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  • Re: 582 Maintenance Schedule: Which One?

    by » 9 years ago


    Hi Erin,

    By skipping maint schedules that Rotax has more years and experience than any mechanic you may cause yourself expensive repairs by trying to skip on what is recommended. I would personally stick to the recommended schedule. You having nothing to lose by sticking to the proper schedule and everything to lose if it isn't maintained.

    Roger Lee
    LSRM-A & Rotax Instructor & Rotax IRC
    Tucson, AZ Ryan Airfield (KRYN)
    520-574-1080 Home (TRY HOME FIRST)
    520-349-7056 Cell

  • Re: 582 Maintenance Schedule: Which One?

    by » 9 years ago


    I never said that I was going to use the alternative schedule. That is why I posted this question - to determine the legitimacy of that schedule. And that is why I finally researched the source of the schedule myself. Personally, I will choose to stick with the official schedule now that I know that Rotax HQ did not authorize the alternative schedule. But it was authored by a national Rotax distributor and authorized by a governmental flight authority, so your characterization of it as simply taking someone else's word and being a test subject is a little misleading if someone else decides to base their own maintenance schedule on it. South Africa has a very large and very active light aircraft community, whose experiences are worth considering. Bottom line is that if I were living in South Africa (or probably any neighboring countries), I would be using the alternative schedule. And I do believe that air, fuel, and gravity are the same here as there. Both schedules are worth considering if safety is your aim. Cracking open a well-running engine in order to do scheduled maintenance carries its own risks. Personally, I will stick with the corporate schedule, but I can understand why others might not, especially if they were flying under 103.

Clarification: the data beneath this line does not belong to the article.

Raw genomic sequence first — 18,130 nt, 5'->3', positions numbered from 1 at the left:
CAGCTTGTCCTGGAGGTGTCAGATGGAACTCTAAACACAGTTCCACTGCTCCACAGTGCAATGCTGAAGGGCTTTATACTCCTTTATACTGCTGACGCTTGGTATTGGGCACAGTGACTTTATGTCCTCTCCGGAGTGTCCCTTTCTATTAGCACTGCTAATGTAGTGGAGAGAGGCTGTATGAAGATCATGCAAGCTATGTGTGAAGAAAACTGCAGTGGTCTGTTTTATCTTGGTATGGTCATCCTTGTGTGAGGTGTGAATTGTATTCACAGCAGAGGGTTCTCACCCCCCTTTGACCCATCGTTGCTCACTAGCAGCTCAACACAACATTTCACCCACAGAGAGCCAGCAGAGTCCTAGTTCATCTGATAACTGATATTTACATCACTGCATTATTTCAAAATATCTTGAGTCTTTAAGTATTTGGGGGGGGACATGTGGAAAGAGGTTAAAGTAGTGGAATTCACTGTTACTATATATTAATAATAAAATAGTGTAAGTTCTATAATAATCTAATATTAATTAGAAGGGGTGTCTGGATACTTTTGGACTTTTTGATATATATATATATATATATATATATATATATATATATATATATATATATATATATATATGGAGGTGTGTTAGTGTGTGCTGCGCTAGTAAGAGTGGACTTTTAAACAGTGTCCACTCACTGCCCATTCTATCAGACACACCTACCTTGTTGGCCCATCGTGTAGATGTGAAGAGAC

• Re: 582 Maintenance Schedule: Which One?

    by » 9 years ago


    Hi All,

    You are all correct. It is all a matter of cost verses risk. For years the South African Rotax owners have been lobbying to get the South African CAA to relax the maintenance schedule requirements for 2-stroke Rotax aircraft engines / gearboxes. Their arguments were that the requirements from the manufacture were not truly suited to South African conditions and that the experience of our Rotax owners, Rotax aircraft mechanics, flight schools, approved persons and the local Rotax agency indicated that an alternative schedule could be acceptable. In 2008 such an alternative schedule was drafted and accepted by our CAA. Microlighting in South Africa falls under Light Sport Aviation and is governed by the Recreational Aircraft Association of South Africa which falls under the CAA. As part of the annual Authority to Fly all our Microlights must also comply to the approved engine maintenance schedule. The approved alternative schedule is now acceptable for the ATF, which considerably reduces the cost of flying a Microlight. It will always remain the responsibility of the owner/pilot in command to ensure that his aircraft is serviceable and therefore if he is not comfortable with the alternative schedule he is welcome to follow the original Rotax schedule. I follow the original Rotax schedule with the exception of the TBO time of 300 hours.

    Cheers Paul.

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